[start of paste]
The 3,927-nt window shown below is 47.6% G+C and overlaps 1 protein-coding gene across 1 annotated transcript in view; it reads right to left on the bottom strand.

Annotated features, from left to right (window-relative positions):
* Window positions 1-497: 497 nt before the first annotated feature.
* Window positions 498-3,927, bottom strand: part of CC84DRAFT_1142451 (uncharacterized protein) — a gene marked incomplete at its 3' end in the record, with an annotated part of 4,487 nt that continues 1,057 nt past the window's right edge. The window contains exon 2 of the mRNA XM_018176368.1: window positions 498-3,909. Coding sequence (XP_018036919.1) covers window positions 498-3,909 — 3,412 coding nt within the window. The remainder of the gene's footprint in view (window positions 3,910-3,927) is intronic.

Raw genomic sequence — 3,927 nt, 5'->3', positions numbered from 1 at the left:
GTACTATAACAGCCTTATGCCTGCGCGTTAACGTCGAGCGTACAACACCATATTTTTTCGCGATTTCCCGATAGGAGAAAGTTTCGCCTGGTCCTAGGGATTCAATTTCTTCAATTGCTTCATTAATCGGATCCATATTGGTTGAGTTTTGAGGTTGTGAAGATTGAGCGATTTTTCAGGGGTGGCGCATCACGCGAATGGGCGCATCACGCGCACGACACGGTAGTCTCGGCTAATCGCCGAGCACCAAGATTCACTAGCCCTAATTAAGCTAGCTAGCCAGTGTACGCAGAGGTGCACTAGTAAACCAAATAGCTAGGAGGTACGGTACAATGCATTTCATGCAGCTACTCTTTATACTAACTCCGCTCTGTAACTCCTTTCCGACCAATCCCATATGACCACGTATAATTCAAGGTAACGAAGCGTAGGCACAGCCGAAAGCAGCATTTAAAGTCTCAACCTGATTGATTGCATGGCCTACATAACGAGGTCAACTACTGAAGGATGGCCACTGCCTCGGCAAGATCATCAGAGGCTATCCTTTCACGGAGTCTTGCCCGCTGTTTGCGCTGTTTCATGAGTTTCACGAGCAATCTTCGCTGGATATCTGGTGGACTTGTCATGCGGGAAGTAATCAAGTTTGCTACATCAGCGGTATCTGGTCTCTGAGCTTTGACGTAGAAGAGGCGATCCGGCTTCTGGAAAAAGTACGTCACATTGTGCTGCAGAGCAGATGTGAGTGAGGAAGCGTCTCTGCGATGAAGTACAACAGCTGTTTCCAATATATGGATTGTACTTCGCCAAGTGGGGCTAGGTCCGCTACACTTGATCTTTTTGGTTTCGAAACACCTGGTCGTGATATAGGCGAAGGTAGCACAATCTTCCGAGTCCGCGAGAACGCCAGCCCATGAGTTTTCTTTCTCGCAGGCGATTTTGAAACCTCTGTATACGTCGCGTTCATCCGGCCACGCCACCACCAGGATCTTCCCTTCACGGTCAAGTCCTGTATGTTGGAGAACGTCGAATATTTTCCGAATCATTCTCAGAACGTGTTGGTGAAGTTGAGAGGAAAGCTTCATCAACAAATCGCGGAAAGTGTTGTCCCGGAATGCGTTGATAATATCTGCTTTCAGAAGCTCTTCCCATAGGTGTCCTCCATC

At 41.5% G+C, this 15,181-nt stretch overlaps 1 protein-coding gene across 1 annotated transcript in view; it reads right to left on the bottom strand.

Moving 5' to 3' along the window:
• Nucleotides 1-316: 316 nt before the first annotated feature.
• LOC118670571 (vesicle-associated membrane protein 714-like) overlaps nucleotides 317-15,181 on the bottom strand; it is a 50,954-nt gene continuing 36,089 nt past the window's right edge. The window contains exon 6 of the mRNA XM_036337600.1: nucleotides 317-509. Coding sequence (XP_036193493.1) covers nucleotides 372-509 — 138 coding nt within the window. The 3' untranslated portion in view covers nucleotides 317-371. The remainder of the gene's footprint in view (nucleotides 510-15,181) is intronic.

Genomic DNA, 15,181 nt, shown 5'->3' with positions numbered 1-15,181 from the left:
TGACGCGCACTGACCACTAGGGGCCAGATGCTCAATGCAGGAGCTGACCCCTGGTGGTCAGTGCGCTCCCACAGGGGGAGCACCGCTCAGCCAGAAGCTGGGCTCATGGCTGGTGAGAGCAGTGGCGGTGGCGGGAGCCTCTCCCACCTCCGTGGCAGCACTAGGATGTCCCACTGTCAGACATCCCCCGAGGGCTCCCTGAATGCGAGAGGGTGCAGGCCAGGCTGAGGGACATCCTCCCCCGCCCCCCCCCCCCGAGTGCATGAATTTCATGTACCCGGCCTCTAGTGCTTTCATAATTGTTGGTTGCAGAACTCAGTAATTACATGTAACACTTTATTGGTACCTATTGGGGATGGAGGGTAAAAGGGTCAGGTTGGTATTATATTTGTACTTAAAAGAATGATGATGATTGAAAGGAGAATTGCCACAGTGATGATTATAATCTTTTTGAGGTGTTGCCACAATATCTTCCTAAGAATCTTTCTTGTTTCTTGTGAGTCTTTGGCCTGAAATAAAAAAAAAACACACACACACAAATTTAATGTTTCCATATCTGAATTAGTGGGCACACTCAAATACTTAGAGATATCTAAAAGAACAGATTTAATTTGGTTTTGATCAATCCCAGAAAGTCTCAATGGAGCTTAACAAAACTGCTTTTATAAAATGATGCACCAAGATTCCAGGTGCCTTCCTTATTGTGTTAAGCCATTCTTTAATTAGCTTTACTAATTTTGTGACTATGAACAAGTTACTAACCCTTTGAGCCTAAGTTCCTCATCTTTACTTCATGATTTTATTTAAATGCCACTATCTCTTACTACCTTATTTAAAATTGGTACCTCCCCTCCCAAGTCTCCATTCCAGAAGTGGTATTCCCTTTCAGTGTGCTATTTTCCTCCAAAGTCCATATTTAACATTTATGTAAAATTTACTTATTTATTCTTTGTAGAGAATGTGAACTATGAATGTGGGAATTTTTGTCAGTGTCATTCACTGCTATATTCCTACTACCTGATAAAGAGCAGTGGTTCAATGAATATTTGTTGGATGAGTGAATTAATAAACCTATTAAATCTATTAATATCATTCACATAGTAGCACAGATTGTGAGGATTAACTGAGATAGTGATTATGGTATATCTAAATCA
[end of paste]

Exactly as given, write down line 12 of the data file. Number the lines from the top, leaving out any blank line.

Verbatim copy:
TGACGCGCACTGACCACTAGGGGCCAGATGCTCAATGCAGGAGCTGACCCCTGGTGGTCAGTGCGCTCCCACAGGGGGAGCACCGCTCAGCCAGAAGCTGGGCTCATGGCTGGTGAGAGCAGTGGCGGTGGCGGGAGCCTCTCCCACCTCCGTGGCAGCACTAGGATGTCCCACTGTCAGACATCCCCCGAGGGCTCCCTGAATGCGAGAGGGTGCAGGCCAGGCTGAGGGACATCCTCCCCCGCCCCCCCCCCCCGAGTGCATGAATTTCATGTACCCGGCCTCTAGTGCTTTCATAATTGTTGGTTGCAGAACTCAGTAATTACATGTAACACTTTATTGGTACCTATTGGGGATGGAGGGTAAAAGGGTCAGGTTGGTATTATATTTGTACTTAAAAGAATGATGATGATTGAAAGGAGAATTGCCACAGTGATGATTATAATCTTTTTGAGGTGTTGCCACAATATCTTCCTAAGAATCTTTCTTGTTTCTTGTGAGTCTTTGGCCTGAAATAAAAAAAAAACACACACACACAAATTTAATGTTTCCATATCTGAATTAGTGGGCACACTCAAATACTTAGAGATATCTAAAAGAACAGATTTAATTTGGTTTTGATCAATCCCAGAAAGTCTCAATGGAGCTTAACAAAACTGCTTTTATAAAATGATGCACCAAGATTCCAGGTGCCTTCCTTATTGTGTTAAGCCATTCTTTAATTAGCTTTACTAATTTTGTGACTATGAACAAGTTACTAACCCTTTGAGCCTAAGTTCCTCATCTTTACTTCATGATTTTATTTAAATGCCACTATCTCTTACTACCTTATTTAAAATTGGTACCTCCCCTCCCAAGTCTCCATTCCAGAAGTGGTATTCCCTTTCAGTGTGCTATTTTCCTCCAAAGTCCATATTTAACATTTATGTAAAATTTACTTATTTATTCTTTGTAGAGAATGTGAACTATGAATGTGGGAATTTTTGTCAGTGTCATTCACTGCTATATTCCTACTACCTGATAAAGAGCAGTGGTTCAATGAATATTTGTTGGATGAGTGAATTAATAAACCTATTAAATCTATTAATATCATTCACATAGTAGCACAGATTGTGAGGATTAACTGAGATAGTGATTATGGTATATCTAAATCA